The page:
The Trouble With Titties: Genderbending & Fan Culture
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The Trouble With Titties: Genderbending & Fan Culture

What is genderbending, why do people do it, and why is it bad?

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The Trouble With Titties: Genderbending & Fan Culture
Kyle Nashioka

If you already know what genderbending is, feel free to skip this paragraph. For those of you unfamiliar with the term, allow me to provide a working definition. "Genderbending" is the act of taking a person (usually fictional, though not always) and re-imagining them as the "opposite" gender. Oftentimes this is done by drawing them, though there are people who write or cosplay genderbent characters as well. For example; drawing Dracula as a woman, dressing up as "Cruellton Deville", or writing a story in which Tom Sawyer becomes Tina Sawyer.

At this point, you're probably thinking "Alright, sounds kinda weird, but the internet is a weird place, and this seems relatively harmless. What's the big deal?"

Excellent question, hypothetical reader. Here's what I think.

Genderbending is an interesting concept. Gender is, unfortunately, a huge part of society. People are socialized differently depending on their assigned gender which leads to observable discrepancies in behavior and even specific neurological effects.

We've come a long way from assuming that all girls love pink, dresses, and dolls, and all boys love blue, sports, and cars, but people en masse still make shockingly misinformed and unfounded assumptions based on gender.

The first problem I have with genderbending, and the one that the least amount of people are aware of, is that when a character is genderbent the person doing the genderbending is operating under the assumption that the character, and all characters that matter, are inherently cisgender.

"That's a bit of an overreaction." You might be thinking. "I mean... most people are cisgender. It makes sense that most characters are too! Plus, if an author hasn't STATED that a character is trans, you can't just MAKE them trans."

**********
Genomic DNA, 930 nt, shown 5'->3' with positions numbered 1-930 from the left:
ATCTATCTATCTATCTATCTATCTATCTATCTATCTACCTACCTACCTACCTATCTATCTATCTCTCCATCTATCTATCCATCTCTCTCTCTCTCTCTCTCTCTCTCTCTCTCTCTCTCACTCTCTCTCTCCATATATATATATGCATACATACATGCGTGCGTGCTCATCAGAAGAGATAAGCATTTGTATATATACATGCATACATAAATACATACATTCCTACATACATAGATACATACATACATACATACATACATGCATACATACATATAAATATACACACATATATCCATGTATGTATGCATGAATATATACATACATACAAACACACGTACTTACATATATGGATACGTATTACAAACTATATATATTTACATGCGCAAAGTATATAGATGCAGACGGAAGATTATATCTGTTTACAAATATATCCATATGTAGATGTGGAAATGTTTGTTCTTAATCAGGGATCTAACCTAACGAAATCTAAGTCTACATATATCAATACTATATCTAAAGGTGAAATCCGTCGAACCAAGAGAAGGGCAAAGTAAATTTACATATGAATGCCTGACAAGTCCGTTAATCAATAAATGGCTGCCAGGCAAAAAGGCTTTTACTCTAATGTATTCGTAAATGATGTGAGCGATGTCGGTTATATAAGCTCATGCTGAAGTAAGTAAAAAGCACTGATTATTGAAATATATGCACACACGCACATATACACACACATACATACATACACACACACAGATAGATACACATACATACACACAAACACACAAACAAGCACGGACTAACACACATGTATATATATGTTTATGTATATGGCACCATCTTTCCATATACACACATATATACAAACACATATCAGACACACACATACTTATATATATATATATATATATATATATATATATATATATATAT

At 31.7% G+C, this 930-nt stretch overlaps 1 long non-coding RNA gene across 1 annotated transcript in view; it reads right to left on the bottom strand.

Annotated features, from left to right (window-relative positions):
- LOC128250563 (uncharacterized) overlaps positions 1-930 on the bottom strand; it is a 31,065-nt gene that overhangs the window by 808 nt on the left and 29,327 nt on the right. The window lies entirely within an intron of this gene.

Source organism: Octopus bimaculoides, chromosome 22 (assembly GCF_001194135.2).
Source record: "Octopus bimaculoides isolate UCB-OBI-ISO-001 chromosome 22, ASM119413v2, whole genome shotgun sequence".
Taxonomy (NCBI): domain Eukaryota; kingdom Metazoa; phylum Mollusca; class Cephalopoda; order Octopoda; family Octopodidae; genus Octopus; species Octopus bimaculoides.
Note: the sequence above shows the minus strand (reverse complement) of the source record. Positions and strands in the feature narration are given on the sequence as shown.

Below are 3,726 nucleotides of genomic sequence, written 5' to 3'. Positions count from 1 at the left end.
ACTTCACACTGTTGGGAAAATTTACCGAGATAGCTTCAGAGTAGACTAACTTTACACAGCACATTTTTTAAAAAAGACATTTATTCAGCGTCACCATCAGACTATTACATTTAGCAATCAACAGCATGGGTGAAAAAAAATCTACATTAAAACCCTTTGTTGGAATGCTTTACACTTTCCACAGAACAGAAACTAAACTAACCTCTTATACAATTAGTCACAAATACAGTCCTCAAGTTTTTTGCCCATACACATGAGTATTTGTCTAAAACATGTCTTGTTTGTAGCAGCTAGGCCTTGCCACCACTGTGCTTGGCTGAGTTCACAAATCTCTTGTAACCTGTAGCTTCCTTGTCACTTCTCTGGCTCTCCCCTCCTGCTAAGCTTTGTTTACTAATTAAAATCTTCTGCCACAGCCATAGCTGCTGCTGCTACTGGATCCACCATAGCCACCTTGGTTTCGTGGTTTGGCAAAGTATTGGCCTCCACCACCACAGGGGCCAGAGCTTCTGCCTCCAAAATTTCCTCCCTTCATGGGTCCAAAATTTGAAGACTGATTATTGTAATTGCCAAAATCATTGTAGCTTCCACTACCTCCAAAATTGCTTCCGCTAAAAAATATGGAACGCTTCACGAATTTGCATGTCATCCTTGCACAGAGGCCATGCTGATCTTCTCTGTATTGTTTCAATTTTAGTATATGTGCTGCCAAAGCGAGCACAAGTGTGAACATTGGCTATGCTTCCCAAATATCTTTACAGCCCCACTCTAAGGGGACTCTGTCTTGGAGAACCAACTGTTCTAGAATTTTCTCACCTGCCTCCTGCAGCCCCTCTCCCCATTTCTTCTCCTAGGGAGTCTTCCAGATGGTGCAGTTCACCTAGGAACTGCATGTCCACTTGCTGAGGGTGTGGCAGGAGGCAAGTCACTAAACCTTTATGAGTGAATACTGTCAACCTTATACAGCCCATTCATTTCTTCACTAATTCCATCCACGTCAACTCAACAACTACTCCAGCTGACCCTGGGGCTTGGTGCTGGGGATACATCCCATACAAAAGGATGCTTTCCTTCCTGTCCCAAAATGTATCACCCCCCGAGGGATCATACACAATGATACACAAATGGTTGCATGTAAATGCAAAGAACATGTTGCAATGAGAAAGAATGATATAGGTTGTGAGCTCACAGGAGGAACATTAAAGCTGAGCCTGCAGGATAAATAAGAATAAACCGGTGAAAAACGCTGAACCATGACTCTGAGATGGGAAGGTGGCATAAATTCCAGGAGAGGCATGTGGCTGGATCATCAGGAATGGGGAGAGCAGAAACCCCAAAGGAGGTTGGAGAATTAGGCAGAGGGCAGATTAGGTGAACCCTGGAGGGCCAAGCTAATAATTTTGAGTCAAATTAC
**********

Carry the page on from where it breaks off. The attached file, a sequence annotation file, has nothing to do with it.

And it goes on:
Au contraire, my dear strawman. Fans have been making assumptions and making characters their own since literature was invented. Sherlock Holmes NEVER said "elementary, my dear Watson" in any of the novels, but it's his most famously quoted line. Dorothy said, "Toto, I've a feeling we're not in Kansas anymore." Not "I don't think we're in Kansas anymore, Toto." Nowhere in Wall-E does it say that Wall-E is a boy and Eve is a girl. In fact, they're robots. They don't have genders.

"Well, that's different." You might scoff. "Robots aren't people. We can tell the gender of HUMAN BEINGS by LOOKING AT THEM and OBVIOUSLY Dracula is a man because he is described as a man and everyone calls him a man."

Thank you for providing me with my next point, imaginary reader, but once again, you are wrong.

In most stories, very little time is spent by the characters talking about their gender identity, or gender assignment, for that matter. The exceptions to this are stories ABOUT gender identity, but those are exceedingly rare. Nowhere in Harry Potter does Hermione step forward and say "I'm a muggleborn witch with a vagina" because that would be weird.

"But she LOOKS like a girl."

Ah, but what does a girl look like? There are girls that look like boys and boys who look like girls and some of both who look like neither. Regardless of your assigned gender, your perceived one can be different. Makeup, clothes, and wigs can all help alter people's perceptions.

For example;

(via source)

This girl, Alyson Tabbitha, is a master of cosplay. She looks more like Jack Sparrow than Johnny Depp looks like Jack Sparrow.

Are you going to argue that it's different when a man dresses up like a woman? Ok.

(via source)

That is Richard Arthur, a man with bone structure sharp enough to drill through Fort Knox and makeup talent that haunts Kim Kardashian's nightmares.

For a more realistic anecdote; I am a trans man. I was assigned female at birth and have been on hormones for almost a year. When people see me, they assume I'm a cis man, which means they assume I have a flat chest and a penis. I don't introduce myself by describing what's in my pants, so most people continue this line of thought.

"But if what genitals people have isn't important, why does it matter at all? What's wrong with looking at a character who is referred to as "he" and who has a beard and a wife and three kids and assuming that he's a cis man?"